Extracellular Ca2+ sensing by the osteoclast.
Zaidi M., Alam AS., Huang CL., Pazianas M., Bax CM., Bax BE., Moonga BS., Bevis PJ., Shankar VS.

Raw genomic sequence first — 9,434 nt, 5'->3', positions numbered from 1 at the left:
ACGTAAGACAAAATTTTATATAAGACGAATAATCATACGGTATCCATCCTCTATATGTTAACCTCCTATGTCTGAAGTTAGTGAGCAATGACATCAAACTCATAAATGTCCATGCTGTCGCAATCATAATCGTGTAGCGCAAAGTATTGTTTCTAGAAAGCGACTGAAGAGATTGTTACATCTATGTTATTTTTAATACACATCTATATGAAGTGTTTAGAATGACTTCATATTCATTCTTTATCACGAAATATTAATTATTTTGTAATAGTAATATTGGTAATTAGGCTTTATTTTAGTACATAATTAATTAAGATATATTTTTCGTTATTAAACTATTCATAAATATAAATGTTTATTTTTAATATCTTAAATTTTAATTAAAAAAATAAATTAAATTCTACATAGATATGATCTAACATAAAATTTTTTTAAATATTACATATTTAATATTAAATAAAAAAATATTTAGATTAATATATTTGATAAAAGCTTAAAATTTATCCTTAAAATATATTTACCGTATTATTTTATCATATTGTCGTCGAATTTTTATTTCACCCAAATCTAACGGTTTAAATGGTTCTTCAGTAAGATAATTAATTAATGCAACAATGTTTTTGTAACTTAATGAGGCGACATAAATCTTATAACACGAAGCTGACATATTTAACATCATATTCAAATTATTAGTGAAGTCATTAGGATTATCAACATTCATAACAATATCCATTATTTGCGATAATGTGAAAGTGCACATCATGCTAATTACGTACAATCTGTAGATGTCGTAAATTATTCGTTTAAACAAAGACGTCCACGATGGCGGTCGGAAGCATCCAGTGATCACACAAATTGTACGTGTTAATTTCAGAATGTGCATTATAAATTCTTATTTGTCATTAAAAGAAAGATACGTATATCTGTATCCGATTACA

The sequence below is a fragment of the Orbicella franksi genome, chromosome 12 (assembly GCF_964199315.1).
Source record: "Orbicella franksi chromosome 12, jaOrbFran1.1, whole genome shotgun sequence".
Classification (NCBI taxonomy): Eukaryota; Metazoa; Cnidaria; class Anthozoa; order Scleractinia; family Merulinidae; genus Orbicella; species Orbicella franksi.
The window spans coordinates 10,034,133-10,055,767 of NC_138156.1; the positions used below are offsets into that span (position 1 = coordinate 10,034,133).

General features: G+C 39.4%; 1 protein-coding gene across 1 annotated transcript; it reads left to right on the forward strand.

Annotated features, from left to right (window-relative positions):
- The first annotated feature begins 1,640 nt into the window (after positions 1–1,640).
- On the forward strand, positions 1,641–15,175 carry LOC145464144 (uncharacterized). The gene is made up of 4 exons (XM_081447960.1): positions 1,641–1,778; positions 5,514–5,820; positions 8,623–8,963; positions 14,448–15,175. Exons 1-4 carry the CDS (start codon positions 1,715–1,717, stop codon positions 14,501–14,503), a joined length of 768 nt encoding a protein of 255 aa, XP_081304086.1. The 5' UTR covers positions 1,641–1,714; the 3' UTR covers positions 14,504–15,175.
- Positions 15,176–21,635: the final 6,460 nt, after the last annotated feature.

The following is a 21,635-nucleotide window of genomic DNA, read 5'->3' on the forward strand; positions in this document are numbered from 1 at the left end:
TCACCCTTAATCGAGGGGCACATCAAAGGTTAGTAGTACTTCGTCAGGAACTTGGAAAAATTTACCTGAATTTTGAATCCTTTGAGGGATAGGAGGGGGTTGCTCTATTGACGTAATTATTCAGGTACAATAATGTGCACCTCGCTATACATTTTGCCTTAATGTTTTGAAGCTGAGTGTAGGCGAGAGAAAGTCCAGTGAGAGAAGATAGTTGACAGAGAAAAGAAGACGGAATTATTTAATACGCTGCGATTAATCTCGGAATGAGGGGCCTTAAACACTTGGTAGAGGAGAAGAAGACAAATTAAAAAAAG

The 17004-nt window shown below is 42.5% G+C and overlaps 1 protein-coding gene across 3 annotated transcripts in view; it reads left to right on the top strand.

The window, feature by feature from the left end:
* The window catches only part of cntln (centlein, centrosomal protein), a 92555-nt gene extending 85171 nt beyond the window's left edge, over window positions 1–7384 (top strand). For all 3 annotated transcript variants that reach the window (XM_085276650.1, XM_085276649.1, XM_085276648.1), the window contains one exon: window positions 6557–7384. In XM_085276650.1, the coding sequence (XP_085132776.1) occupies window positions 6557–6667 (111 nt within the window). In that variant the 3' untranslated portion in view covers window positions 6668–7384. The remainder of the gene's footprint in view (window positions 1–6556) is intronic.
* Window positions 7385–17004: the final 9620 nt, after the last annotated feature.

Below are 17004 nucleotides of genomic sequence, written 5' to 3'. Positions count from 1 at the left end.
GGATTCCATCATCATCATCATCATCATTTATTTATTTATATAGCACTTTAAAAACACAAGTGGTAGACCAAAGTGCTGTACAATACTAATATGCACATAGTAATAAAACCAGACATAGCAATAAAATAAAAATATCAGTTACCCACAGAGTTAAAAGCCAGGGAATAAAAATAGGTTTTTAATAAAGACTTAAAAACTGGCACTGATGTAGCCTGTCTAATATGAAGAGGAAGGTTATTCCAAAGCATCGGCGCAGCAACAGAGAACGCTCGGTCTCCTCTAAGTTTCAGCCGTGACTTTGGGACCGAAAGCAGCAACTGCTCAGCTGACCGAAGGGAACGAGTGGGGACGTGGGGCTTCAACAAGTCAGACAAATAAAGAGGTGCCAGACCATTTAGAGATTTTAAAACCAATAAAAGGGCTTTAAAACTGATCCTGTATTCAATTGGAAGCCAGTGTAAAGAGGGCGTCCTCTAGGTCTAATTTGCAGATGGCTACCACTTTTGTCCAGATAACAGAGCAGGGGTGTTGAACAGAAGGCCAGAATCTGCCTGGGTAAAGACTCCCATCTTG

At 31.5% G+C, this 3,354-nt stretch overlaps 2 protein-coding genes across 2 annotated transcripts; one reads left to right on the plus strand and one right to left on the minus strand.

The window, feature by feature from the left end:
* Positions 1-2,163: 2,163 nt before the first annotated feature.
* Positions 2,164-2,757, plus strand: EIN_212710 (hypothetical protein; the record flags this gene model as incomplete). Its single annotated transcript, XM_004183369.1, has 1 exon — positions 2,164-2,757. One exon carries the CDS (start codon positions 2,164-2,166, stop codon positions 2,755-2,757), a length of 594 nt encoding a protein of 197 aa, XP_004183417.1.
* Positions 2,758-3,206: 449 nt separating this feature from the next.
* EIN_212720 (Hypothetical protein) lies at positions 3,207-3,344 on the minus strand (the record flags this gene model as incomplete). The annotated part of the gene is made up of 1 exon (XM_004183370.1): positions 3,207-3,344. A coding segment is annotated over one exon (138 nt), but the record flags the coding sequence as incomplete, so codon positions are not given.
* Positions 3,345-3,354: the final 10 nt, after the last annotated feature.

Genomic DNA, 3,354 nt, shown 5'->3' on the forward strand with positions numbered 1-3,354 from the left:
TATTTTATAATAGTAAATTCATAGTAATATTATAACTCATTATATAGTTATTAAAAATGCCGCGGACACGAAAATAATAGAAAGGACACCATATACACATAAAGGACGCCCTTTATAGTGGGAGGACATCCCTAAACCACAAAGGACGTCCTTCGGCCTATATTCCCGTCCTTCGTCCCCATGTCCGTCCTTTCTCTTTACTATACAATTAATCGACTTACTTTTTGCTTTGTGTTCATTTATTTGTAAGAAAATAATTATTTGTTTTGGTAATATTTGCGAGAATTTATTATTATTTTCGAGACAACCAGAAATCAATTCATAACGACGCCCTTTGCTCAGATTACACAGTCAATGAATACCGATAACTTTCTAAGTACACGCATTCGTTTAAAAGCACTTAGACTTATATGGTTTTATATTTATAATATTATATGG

An increasing number of cell types appear to detect changes in the extracellular Ca2+ concentration and and accordingly modify their function. We review recent evidence for the existence and function of such a mechanism in the osteoclast. Elevated external [Ca2+] in the mM range reduces bone resorption and results in motile changes in the cells. These changes may partly result from elevations of cytosolic [Ca2+] triggered through activation of a surface Ca2+ receptor. Closer analyses of the increases in cytosolic [Ca2+] associated with receptor activation are hindered by the action of this ion both as extracellular agonist and intracellular second messenger. Variations in the peak cytosolic [Ca2+] response to external Ca2+ with changes in cell membrane potential by K+ and valinomycin establish a contribution from extracellular Ca2+. Use of CIO4-, Ni2+ and Cd2+ as surrogate activators in low extracellular [Ca2+] indicate a contribution from Ca2+ release from intracellular stores as well. Such agonists also modify Ca2+ redistribution in other systems, such as skeletal muscle. Thus, we may gain insights into osteoclast extracellular Ca2+ detection and transduction from known features of more well-characterised cell systems.